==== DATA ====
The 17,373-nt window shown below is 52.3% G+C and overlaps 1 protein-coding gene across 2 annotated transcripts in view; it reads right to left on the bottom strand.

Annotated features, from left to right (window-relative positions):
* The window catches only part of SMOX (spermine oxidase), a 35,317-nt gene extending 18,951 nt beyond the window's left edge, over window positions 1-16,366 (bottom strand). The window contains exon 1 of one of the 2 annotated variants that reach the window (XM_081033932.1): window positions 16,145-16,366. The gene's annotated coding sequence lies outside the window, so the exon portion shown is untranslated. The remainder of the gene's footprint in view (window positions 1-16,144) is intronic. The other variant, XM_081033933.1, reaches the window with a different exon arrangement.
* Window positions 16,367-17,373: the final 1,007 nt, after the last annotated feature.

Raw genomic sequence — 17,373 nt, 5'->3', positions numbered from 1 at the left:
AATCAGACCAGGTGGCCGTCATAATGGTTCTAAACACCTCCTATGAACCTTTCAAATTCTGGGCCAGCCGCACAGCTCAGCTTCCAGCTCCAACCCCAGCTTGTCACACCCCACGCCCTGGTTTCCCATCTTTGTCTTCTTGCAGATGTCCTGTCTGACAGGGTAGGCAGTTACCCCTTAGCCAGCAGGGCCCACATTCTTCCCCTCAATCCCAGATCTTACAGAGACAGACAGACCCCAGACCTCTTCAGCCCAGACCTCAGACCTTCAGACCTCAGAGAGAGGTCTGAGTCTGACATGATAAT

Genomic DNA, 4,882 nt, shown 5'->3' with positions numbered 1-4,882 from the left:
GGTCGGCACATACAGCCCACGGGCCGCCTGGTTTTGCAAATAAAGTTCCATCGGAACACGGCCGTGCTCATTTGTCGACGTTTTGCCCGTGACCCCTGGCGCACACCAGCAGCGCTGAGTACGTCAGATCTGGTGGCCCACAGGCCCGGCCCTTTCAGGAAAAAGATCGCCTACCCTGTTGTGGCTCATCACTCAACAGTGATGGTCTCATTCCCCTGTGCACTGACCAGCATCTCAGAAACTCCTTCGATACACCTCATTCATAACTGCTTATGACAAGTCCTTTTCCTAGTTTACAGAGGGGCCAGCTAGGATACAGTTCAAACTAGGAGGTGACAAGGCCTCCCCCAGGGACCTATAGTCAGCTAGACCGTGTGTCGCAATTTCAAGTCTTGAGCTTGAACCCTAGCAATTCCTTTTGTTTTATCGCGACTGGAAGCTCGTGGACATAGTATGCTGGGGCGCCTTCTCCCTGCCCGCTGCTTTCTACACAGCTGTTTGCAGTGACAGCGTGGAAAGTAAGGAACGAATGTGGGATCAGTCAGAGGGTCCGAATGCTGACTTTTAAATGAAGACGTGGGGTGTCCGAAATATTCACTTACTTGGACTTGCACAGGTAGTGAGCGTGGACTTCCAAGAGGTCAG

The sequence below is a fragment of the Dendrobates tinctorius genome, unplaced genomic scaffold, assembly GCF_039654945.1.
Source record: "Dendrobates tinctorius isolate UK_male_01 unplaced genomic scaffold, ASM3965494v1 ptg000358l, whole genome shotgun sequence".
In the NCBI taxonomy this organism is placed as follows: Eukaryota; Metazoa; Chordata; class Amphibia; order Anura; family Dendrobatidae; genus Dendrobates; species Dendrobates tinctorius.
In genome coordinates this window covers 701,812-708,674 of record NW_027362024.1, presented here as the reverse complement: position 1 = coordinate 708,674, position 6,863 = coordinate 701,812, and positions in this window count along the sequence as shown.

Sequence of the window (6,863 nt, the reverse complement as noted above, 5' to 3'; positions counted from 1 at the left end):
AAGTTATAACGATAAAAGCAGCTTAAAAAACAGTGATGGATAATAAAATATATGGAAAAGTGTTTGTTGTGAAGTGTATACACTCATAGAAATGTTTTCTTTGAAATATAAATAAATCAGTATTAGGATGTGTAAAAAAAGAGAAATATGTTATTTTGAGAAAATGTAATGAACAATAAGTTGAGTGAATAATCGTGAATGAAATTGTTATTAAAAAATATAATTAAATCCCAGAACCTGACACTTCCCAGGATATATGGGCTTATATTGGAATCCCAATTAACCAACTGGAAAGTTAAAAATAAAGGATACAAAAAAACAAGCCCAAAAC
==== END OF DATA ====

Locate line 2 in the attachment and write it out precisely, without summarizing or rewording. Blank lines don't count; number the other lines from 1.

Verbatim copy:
Annotated features, from left to right (window-relative positions):